Citizens in Action Southern Africa (CIASA) is concerned about the growing scourge of corporate capture which has become a serious vice affecting delivery of services for citizens in Zimbabwe. This corporate corruption is driving high the cost of services rendered to citizens which results in loss of tax payers monies for otherwise shoddy services. This has also resulted in increase in national income leakages through illicit financial flows mainly through capital flight and trade mis-invoicing.
In Zimbabwe, it appears that all major government projects be they in natural resource exploitation, agriculture, commodities procurement, transport or even Covid-19 related purchases; it is characterized by corporate driven corruption. Examples include the US$28 million Drax International with plagued the ministry of health and child care in Covid-19 related procurement in the middle of 2020 and also the US$54 million bus procurement scandal which sucked in a top advisor to President Mnangagwa, Kuda Tagwirei which were extensively covered by various media outlets. The Auditor General’s 2019 report also shows massive corruption in State Owned companies, ministries and local authorities which adversely affects service delivery. According to the report, tens of millions are being lost in local authorities while other entities have not submitted their accounts for audit raising fears of deep seated corruption in those entities.
All these and more cases have been capture extensively reported in investigative stories in the local and international press as well as reports of reputable organisations. Of interest have been the Citizen Maverick report on state capture and cartels release by a South African media house, the Daily Maverick in February 2021. This report showed how cartels linked to top politicians and business people have captured the Zimbabwean economy and engage in widespread corruption, smuggling and price fixing much to the detriment of the economy and ordinary citizens’ welfare.
Another publication is a report by The Sentry titled “Shadows and Shell Games: Uncovering an Offshore Business Empire in Zimbabwe.” This report traced how close associate and confidant to President Mnangagwa, Kuda Tagwirei, has used his proximity to the highest office in the land to corruptly gain immense riches. At the centre of his operations are a string of corporate entities which have fleeced the nation of resources which would have been put to improve social services such as health, water and sanitation, and education.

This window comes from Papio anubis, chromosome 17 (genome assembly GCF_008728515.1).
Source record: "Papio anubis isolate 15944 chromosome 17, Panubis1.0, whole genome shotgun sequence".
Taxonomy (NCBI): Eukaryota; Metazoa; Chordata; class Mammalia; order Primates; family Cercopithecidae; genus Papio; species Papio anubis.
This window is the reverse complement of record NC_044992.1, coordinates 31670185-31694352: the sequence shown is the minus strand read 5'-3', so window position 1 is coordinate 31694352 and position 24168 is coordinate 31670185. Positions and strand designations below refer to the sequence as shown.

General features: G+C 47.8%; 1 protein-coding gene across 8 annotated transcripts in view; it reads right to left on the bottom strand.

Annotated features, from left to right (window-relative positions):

In addition to these cases, the government of Zimbabwe recently indicated that it had entered into an agreement with a British Company; Coven Energy to have a joint venture between this company and the state owned National Oil and Infrastructure Company. The objective of the venture is to build a US$1.3 billion pipeline from Beira, Mozambique to Zimbabwe in order to improve fuel supplies. While this is a noble development, the deal already has all the trappings of another corporate capture fiasco. Investigations have shown that the purported British company partner was only formed a year ago and it’s address at 1 Bolander Grove, Lillie’s Square, London is in fact an apartment up for rental.
For the government to have entered such a high value deal with a shadowy company with no track record of performance is inexcusable. This is more so in light of recent corrupt deals and a past where such big tenders have been given to dodgy companies that never delivered after receiving payments. As CAISA we therefore call on the Zimbabwe Anti-Corruption Commission (ZACC) to undertake comprehensive investigations on the matter. In addition, the National Prosecuting Authority (NPA) should take up cases recommended to it by ZACC and the cases should be diligently prosecuted. As CAISA we condemn the ‘catch and release’ approach to corruption where top officials like Obadiah Moyo (US$28 million Drax case) and Prisca Mupfumira (US$90,000 NSSA loan scandal).
We also call on parliament to exercise its oversight role and call for the opening of contracts which government is entering into as it has a bearing on social services and the debt situation of the country. Furthermore we urge citizens, social movements and civil society to take action and hold duty bearers to account. Ultimately citizens are the biggest losers and thus must organise and build grassroots movements to demand transparency in government conduct. As a recommendation, Zimbabwe should also consider having external auditors outside the audit reports produced by AG.